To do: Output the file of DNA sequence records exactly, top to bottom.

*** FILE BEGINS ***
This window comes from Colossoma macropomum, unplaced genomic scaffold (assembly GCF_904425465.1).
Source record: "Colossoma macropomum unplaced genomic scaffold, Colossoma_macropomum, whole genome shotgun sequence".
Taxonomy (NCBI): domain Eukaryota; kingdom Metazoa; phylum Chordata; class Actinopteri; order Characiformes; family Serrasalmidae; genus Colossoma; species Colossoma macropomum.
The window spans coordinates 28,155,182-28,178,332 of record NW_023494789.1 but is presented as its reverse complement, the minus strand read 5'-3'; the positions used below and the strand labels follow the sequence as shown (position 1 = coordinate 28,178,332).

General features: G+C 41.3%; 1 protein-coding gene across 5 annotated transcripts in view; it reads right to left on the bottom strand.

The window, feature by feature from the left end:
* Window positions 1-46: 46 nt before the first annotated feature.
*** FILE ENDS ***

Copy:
This window comes from Colossoma macropomum, unplaced genomic scaffold (assembly GCF_904425465.1).
Source record: "Colossoma macropomum unplaced genomic scaffold, Colossoma_macropomum, whole genome shotgun sequence".
Taxonomy (NCBI): domain Eukaryota; kingdom Metazoa; phylum Chordata; class Actinopteri; order Characiformes; family Serrasalmidae; genus Colossoma; species Colossoma macropomum.
The window spans coordinates 28,155,182-28,178,332 of record NW_023494789.1 but is presented as its reverse complement, the minus strand read 5'-3'; the positions used below and the strand labels follow the sequence as shown (position 1 = coordinate 28,178,332).

General features: G+C 41.3%; 1 protein-coding gene across 5 annotated transcripts in view; it reads right to left on the bottom strand.

The window, feature by feature from the left end:
* Window positions 1-46: 46 nt before the first annotated feature.